A fairground organ figure of a man holding a bell, back cut out to mount, brass bell, 100 cm.
A Chinese blue and white porcelain bowl, bearing Qianlong (1736-1795) six-character seal mark in underglaze blue, possibly period, with squirrel in tree decoration, double blue line to the foot, diameter 23 cm, height 11 cm.
The successful purchaser of the above lot is expected to settle their account within 3 working days by Bank Transfer only.
1978 Triumph Spitfire 1500. Registration number YOA 179T. Chassis number FH 126792. Engine number FM/113303-HE.
The Spitfire was conceived by Standard-Triumph to compete in the small sports car market against the Austin-Healey Sprite. The Sprite had used the drive train of the Austin A30/A35 in a lightweight. The Spitfire used mechanicals from the Herald. Where the Austin A30 used monocoque construction, the Herald used body-on-frame — a chassis Triumph was able to downsize, saving the cost of developing a completely new chassis-body unit.
Giovanni Michelotti, who had designed the Herald, styled the bodywork, which featured wind-up windows (in contrast to the Sprite and Midget, which used side curtains) and an assembly of the bonnet and wings that opened forward for engine access. The Spitfire's introduction was delayed by its company's financial troubles in the early 1960's and was subsequently announced shortly after Standard Triumph was taken over by Leyland Motors. When Leyland officials, taking stock of their new acquisition, found Michelotti's prototype under a dust sheet in a factory corner, it was quickly approved it for production.
The Mark IV featured a redesigned rear design similar to the Triumph Stag and Triumph 2000 models, both also designed by Michelotti. The front end was revised with a new bonnet pressing eliminating the weld lines on top of the wings/fenders, door handles were recessed, the convertible top received squared-off corners. The interior was revised to include a full-width dashboard, with instruments ahead of the driver rather than over the centre console, initially finished in black plastic and beginning in 1973 finished in wood. The 1500 followed in 1974.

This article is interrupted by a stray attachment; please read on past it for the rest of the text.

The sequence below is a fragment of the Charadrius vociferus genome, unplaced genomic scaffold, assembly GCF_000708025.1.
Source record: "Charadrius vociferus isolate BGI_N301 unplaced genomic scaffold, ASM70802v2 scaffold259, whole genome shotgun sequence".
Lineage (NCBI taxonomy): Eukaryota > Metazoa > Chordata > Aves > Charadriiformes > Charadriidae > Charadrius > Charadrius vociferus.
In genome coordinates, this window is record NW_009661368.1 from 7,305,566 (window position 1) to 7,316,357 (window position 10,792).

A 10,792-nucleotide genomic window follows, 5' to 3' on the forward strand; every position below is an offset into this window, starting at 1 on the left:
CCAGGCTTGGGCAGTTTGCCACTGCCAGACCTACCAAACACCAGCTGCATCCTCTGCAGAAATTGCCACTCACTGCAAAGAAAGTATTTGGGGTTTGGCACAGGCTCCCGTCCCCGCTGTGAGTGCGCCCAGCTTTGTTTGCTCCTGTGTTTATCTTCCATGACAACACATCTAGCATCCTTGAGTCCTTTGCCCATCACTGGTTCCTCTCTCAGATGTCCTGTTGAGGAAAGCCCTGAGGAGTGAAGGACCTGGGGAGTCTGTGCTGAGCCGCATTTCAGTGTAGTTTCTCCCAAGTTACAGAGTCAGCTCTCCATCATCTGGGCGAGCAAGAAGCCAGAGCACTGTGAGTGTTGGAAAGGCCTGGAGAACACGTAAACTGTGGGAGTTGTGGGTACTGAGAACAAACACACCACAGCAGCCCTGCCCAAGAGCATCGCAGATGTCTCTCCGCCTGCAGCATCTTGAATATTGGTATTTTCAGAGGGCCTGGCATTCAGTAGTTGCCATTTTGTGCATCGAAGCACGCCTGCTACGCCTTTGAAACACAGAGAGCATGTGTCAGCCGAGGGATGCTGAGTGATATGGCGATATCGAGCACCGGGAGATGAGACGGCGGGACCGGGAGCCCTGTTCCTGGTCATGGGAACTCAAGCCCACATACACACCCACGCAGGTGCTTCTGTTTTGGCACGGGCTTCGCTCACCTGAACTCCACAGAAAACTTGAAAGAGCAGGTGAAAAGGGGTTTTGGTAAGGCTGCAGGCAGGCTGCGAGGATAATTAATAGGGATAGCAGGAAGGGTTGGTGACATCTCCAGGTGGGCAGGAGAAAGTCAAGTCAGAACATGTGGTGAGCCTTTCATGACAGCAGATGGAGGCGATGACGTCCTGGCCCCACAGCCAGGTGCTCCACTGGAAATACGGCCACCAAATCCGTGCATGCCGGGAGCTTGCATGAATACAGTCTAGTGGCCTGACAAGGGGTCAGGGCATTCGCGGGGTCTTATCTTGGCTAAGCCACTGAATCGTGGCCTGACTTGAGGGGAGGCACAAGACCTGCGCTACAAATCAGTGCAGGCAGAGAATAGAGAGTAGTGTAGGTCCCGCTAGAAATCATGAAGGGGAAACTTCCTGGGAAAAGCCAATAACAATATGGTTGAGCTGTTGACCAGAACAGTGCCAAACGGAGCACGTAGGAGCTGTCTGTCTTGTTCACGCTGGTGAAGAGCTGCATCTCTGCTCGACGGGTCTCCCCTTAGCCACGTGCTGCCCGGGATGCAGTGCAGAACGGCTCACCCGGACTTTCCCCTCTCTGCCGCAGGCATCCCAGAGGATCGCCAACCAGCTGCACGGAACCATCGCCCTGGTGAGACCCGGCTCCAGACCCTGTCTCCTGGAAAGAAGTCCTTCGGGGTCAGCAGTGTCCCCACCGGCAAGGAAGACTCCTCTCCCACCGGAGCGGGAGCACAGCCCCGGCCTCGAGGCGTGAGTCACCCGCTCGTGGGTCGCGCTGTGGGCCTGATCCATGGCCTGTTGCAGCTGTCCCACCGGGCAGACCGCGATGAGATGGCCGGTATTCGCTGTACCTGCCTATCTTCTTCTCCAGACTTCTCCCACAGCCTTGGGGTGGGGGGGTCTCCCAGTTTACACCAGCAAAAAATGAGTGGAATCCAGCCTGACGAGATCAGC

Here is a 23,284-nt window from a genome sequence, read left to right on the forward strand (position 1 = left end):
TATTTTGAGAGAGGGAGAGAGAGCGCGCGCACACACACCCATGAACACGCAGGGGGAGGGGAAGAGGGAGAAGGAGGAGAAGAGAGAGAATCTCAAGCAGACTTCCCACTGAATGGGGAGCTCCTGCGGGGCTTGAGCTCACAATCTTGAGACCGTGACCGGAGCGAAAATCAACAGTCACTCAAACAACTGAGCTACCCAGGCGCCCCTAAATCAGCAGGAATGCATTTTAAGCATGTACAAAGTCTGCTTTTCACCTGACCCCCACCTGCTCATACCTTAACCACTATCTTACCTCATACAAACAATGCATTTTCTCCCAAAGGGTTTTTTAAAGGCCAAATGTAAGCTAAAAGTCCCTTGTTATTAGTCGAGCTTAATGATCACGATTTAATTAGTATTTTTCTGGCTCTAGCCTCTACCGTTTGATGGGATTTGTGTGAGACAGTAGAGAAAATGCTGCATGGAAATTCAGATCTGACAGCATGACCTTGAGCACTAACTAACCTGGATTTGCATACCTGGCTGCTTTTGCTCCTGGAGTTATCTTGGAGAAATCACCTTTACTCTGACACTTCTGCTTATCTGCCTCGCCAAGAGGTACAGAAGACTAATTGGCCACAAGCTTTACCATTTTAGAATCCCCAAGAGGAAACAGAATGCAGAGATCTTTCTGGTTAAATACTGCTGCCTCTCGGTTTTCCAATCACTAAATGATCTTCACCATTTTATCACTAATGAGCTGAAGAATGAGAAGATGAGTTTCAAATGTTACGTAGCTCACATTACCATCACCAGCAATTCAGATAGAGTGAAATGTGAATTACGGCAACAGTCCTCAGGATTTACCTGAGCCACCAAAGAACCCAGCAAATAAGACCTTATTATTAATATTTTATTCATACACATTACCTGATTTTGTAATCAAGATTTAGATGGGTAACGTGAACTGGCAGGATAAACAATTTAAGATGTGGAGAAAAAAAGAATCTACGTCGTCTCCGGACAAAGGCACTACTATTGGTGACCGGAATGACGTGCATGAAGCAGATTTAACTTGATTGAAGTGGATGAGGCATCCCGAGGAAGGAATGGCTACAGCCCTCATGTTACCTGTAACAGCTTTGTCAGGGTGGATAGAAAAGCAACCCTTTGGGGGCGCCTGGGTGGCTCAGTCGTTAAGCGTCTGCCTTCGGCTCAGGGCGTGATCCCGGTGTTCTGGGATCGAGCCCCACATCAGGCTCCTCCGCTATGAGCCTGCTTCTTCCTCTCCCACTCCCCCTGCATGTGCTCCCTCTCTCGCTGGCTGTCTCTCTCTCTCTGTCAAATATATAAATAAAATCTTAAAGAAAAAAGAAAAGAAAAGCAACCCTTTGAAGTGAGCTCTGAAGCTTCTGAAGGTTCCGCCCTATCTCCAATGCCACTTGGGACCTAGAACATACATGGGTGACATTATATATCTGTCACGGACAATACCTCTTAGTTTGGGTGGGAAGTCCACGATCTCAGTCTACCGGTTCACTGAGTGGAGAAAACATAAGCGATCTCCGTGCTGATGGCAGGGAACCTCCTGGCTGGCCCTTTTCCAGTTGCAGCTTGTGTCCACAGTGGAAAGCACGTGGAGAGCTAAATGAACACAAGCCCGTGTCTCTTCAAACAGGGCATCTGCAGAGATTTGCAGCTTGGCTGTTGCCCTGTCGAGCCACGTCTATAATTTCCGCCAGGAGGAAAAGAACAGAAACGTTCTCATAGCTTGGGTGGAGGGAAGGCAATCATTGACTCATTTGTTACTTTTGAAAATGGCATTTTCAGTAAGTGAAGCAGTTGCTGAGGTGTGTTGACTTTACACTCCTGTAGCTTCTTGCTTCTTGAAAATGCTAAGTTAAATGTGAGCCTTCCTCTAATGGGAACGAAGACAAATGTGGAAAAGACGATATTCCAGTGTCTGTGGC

YOA comes with an extensive history; the Heritage certificate states it was built on the 5th September 1978 but not registered until the 14th February 1979, normal for a sports car.
There is history from 1988 when it was owned by Mr Smith when he had the big end bearings replaced as well as a sill. In 1989 Mr Hardman of Chelmsford had the engine built at 88,000 miles. Eric Sullivan of Flitwick was the owner from 1990 and he set about a comprehensive restoration, including the body tub in 1994. MOT's are on file from 1992 at 6,470 miles, by 2007 it had risen to 9,125 miles and and 2017 at 12,290. Our vendor bought it in 2009 and has only added a few miles each year.
Sold with the V5C, MOT history, Heritage certificate, large receipts history, this appears to be a well sorted Spitfire, ideal for summer fun.
Bassett-Lowke O Gauge 4-6-2 Locomotive and Tender LMS maroon Princess Coronation Class "Duchess of Montrose" No.6232, 3-rail electric.
A radio controlled home built motorised pond boat, depicting paddle steamer Lady Jane, 80 cm with controller
c.1961 BSA Road Rocket/Rocket Gold Star project. Registration number, not registered. Frame number GA7 14209. Engine number (1962) DA10R 9616.
Buyers should satisfy themselves as to the completeness of this project, which includes a 190mm front brake, Gold Star back hub, Superlegera top yoke, Gold Star centre stand, rear sets and head lamp mounts.
Triton project, Registration number no paperwork. Frame number 1812950. Engine number 6T 010424.
This project consists of a Norton slimline featherbed frame and swinging arm, the partial engine has big bearing alternator cases, with crank, conrods, timing cover, 9 stud barrel and alloy head and engine plates. The front forks are Roadholders, Norton rear wheel and front with hub, plate and shoes, the tank is steel.
A good basis for a special of your own specification.
A Wolseley stationary engine
c.1915 Regal V-Twin Project. No paperwork.
This veteran/vintage project consists of a V Twin frame, with a Jardine 4 speed gearbox.
Regal motorcycles were produced by Ernest Smith and Woodhouse of Birmingham, from 1912 to 1915.
John Jardine Ltd of Nottingham built advanced gearboxes for motorcycles which were fitted to many makes including Abingdon, Coulson, Rudge, Invicta, and N.U.T. The four speed box was introduced in 1915.
1950 Vincent Comet, Series C, 499cc. Registration number DCK 473. Frame number, headstock and swinging arm RC/1/5451. Engine number F 5AB/2A/3551. Crankcases, both 75C.